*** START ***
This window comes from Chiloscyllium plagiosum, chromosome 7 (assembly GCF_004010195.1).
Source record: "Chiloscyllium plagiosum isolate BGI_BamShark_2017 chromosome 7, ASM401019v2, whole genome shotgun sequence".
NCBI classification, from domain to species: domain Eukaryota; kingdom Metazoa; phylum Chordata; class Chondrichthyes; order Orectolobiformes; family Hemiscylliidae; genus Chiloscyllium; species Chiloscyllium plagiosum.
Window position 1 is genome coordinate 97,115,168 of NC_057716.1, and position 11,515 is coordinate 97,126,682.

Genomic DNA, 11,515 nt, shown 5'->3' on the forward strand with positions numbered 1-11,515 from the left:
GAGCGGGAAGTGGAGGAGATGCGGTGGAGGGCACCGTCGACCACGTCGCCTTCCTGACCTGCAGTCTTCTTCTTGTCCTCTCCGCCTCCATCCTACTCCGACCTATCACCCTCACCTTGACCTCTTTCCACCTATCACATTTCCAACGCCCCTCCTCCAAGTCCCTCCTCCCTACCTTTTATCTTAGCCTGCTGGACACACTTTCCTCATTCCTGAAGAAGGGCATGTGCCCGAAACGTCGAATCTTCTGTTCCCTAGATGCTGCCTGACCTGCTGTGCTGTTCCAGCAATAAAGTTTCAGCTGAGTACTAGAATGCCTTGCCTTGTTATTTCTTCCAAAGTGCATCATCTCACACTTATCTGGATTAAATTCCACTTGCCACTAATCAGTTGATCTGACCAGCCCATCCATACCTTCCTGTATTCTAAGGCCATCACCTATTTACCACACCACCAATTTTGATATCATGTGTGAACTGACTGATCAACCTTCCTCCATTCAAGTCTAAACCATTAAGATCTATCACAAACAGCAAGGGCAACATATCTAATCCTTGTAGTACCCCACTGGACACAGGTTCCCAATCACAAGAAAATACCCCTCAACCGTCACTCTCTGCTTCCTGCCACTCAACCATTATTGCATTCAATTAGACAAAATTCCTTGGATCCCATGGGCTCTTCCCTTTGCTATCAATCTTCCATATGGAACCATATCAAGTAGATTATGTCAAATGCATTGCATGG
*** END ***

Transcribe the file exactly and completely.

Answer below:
This window comes from Chiloscyllium plagiosum, chromosome 7 (assembly GCF_004010195.1).
Source record: "Chiloscyllium plagiosum isolate BGI_BamShark_2017 chromosome 7, ASM401019v2, whole genome shotgun sequence".
NCBI classification, from domain to species: domain Eukaryota; kingdom Metazoa; phylum Chordata; class Chondrichthyes; order Orectolobiformes; family Hemiscylliidae; genus Chiloscyllium; species Chiloscyllium plagiosum.
Window position 1 is genome coordinate 97,115,168 of NC_057716.1, and position 11,515 is coordinate 97,126,682.

Genomic DNA, 11,515 nt, shown 5'->3' on the forward strand with positions numbered 1-11,515 from the left:
GAGCGGGAAGTGGAGGAGATGCGGTGGAGGGCACCGTCGACCACGTCGCCTTCCTGACCTGCAGTCTTCTTCTTGTCCTCTCCGCCTCCATCCTACTCCGACCTATCACCCTCACCTTGACCTCTTTCCACCTATCACATTTCCAACGCCCCTCCTCCAAGTCCCTCCTCCCTACCTTTTATCTTAGCCTGCTGGACACACTTTCCTCATTCCTGAAGAAGGGCATGTGCCCGAAACGTCGAATCTTCTGTTCCCTAGATGCTGCCTGACCTGCTGTGCTGTTCCAGCAATAAAGTTTCAGCTGAGTACTAGAATGCCTTGCCTTGTTATTTCTTCCAAAGTGCATCATCTCACACTTATCTGGATTAAATTCCACTTGCCACTAATCAGTTGATCTGACCAGCCCATCCATACCTTCCTGTATTCTAAGGCCATCACCTATTTACCACACCACCAATTTTGATATCATGTGTGAACTGACTGATCAACCTTCCTCCATTCAAGTCTAAACCATTAAGATCTATCACAAACAGCAAGGGCAACATATCTAATCCTTGTAGTACCCCACTGGACACAGGTTCCCAATCACAAGAAAATACCCCTCAACCGTCACTCTCTGCTTCCTGCCACTCAACCATTATTGCATTCAATTAGACAAAATTCCTTGGATCCCATGGGCTCTTCCCTTTGCTATCAATCTTCCATATGGAACCATATCAAGTAGATTATGTCAAATGCATTGCATGG